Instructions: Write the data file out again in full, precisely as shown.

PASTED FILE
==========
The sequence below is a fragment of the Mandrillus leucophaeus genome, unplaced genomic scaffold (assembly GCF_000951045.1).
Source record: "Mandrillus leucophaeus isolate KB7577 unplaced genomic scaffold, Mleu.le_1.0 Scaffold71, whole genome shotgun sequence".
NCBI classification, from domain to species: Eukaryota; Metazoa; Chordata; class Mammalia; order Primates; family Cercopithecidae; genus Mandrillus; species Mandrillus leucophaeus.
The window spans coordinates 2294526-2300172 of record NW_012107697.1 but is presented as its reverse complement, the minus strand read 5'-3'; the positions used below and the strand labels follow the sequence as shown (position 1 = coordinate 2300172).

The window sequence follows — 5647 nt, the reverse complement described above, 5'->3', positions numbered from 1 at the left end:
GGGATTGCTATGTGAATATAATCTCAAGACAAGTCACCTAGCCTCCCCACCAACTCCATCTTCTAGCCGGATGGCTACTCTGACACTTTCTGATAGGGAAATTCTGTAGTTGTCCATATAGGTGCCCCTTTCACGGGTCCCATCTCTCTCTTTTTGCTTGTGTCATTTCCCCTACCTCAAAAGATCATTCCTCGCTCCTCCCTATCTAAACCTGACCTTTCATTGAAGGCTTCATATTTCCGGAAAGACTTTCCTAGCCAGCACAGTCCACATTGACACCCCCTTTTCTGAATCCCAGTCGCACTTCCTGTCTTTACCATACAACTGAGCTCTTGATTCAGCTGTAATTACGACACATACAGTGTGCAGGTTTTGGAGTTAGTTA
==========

The sequence below is a fragment of the Mandrillus leucophaeus genome, unplaced genomic scaffold (assembly GCF_000951045.1).
Source record: "Mandrillus leucophaeus isolate KB7577 unplaced genomic scaffold, Mleu.le_1.0 Scaffold71, whole genome shotgun sequence".
NCBI classification, from domain to species: Eukaryota; Metazoa; Chordata; class Mammalia; order Primates; family Cercopithecidae; genus Mandrillus; species Mandrillus leucophaeus.
The window spans coordinates 2294526-2300172 of record NW_012107697.1 but is presented as its reverse complement, the minus strand read 5'-3'; the positions used below and the strand labels follow the sequence as shown (position 1 = coordinate 2300172).

The window sequence follows — 5647 nt, the reverse complement described above, 5'->3', positions numbered from 1 at the left end:
GGGATTGCTATGTGAATATAATCTCAAGACAAGTCACCTAGCCTCCCCACCAACTCCATCTTCTAGCCGGATGGCTACTCTGACACTTTCTGATAGGGAAATTCTGTAGTTGTCCATATAGGTGCCCCTTTCACGGGTCCCATCTCTCTCTTTTTGCTTGTGTCATTTCCCCTACCTCAAAAGATCATTCCTCGCTCCTCCCTATCTAAACCTGACCTTTCATTGAAGGCTTCATATTTCCGGAAAGACTTTCCTAGCCAGCACAGTCCACATTGACACCCCCTTTTCTGAATCCCAGTCGCACTTCCTGTCTTTACCATACAACTGAGCTCTTGATTCAGCTGTAATTACGACACATACAGTGTGCAGGTTTTGGAGTTAGTTA